Incorporating fruits and vegetables in baked foods
Advice on which ingredients are healthy and which are not may be confusing at times, but views on fruits and vegetables seem clear. Federal agencies recommend increased consumption, and consumers agree, saying in at least one survey that they are trying to eat more fruits and vegetables.
Grain-based foods companies should know ways to incorporate fruits and vegetables into their products are bountiful.
The 2015-2020 Dietary Guidelines for Americans cite the Healthy U.S.-Style Eating Pattern, which recommends 2½ cup-equivalents of vegetables and 2 cup-equivalents of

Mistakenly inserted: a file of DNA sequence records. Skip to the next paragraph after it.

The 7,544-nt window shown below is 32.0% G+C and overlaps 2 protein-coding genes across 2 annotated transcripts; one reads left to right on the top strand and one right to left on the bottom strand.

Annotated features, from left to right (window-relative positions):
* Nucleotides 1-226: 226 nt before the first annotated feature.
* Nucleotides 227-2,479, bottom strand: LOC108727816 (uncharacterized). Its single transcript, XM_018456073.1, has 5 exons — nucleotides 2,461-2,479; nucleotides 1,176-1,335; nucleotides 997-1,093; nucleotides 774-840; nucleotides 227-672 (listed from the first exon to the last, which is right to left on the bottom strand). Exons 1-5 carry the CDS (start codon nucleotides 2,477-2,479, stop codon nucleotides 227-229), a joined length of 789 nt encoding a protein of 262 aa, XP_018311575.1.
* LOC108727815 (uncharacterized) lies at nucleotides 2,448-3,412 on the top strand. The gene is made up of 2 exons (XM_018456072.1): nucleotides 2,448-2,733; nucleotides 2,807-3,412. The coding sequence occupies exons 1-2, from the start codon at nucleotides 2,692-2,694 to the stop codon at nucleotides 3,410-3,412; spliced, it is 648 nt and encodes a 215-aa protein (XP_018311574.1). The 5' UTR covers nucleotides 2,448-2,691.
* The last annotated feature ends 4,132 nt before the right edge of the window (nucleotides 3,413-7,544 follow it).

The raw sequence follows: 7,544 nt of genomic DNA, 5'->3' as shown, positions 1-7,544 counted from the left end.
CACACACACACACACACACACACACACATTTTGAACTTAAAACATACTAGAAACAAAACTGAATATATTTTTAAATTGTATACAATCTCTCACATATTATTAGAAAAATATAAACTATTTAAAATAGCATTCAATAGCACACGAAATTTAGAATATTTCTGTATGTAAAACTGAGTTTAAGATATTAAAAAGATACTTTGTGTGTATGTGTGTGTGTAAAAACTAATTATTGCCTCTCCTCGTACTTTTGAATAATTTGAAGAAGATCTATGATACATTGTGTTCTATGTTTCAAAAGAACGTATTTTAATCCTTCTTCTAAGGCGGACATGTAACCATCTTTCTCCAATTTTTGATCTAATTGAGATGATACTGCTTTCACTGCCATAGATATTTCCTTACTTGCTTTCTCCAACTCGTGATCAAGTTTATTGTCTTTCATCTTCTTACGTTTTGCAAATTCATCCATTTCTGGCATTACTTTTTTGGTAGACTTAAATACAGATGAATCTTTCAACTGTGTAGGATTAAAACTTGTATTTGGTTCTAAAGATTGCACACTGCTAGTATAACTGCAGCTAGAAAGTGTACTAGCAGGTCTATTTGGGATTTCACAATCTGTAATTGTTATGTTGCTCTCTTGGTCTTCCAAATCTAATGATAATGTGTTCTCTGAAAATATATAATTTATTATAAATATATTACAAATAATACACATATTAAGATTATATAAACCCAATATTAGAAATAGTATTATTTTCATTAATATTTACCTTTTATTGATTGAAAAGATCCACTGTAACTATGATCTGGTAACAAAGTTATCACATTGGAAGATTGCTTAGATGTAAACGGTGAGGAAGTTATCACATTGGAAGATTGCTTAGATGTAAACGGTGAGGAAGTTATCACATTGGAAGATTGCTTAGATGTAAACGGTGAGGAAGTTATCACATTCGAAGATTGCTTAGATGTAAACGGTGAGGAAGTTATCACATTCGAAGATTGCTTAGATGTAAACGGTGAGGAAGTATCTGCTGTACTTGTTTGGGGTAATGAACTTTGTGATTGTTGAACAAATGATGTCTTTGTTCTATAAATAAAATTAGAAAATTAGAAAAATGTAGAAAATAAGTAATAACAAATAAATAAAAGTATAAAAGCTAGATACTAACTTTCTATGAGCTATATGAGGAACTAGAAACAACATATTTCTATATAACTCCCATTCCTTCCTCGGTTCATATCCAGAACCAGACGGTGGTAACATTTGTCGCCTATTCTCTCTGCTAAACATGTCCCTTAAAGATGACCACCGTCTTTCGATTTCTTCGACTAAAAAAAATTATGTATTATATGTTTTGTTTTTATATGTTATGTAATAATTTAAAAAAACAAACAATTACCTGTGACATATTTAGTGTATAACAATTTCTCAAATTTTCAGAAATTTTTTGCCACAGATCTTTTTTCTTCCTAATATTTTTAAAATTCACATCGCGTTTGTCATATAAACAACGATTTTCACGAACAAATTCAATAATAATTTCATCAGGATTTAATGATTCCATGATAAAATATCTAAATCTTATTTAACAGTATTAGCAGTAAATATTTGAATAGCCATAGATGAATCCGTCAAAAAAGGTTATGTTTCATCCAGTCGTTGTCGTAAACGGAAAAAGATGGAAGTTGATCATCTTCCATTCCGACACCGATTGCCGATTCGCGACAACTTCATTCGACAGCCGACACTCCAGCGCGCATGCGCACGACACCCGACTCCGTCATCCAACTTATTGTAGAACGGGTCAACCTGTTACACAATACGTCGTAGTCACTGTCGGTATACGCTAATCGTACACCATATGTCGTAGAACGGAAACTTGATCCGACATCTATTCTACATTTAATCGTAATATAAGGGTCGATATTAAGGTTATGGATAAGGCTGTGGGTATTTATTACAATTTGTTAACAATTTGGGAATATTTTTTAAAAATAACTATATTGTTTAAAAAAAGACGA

fruit at a daily 2,000-calorie level.
The International Food Information Council Foundation’s 2016 Food and Health Survey found 28% of Americans who responded said they began trying to eat more fruits and vegetables in the past year and 53% said they had been trying to eat more fruits and vegetables for more than a year. Groups likely to be eating more fruits and vegetables included people age 35-80, college graduates, people with higher incomes, women, and people in better health.
The polyphenol content of grapes, the fiber levels of prunes and the vitamin A found in sweet potatoes are some of the health attributes of fruits and vegetables. Companies should promote benefits consumers understand, however. For example, the IFIC survey found 83% said they rated vitamin C as healthy while 21% rated ascorbic acid, the chemical name for vitamin C, as healthy.
For more information on the health benefits of these baked food additions, please visit Food Business News.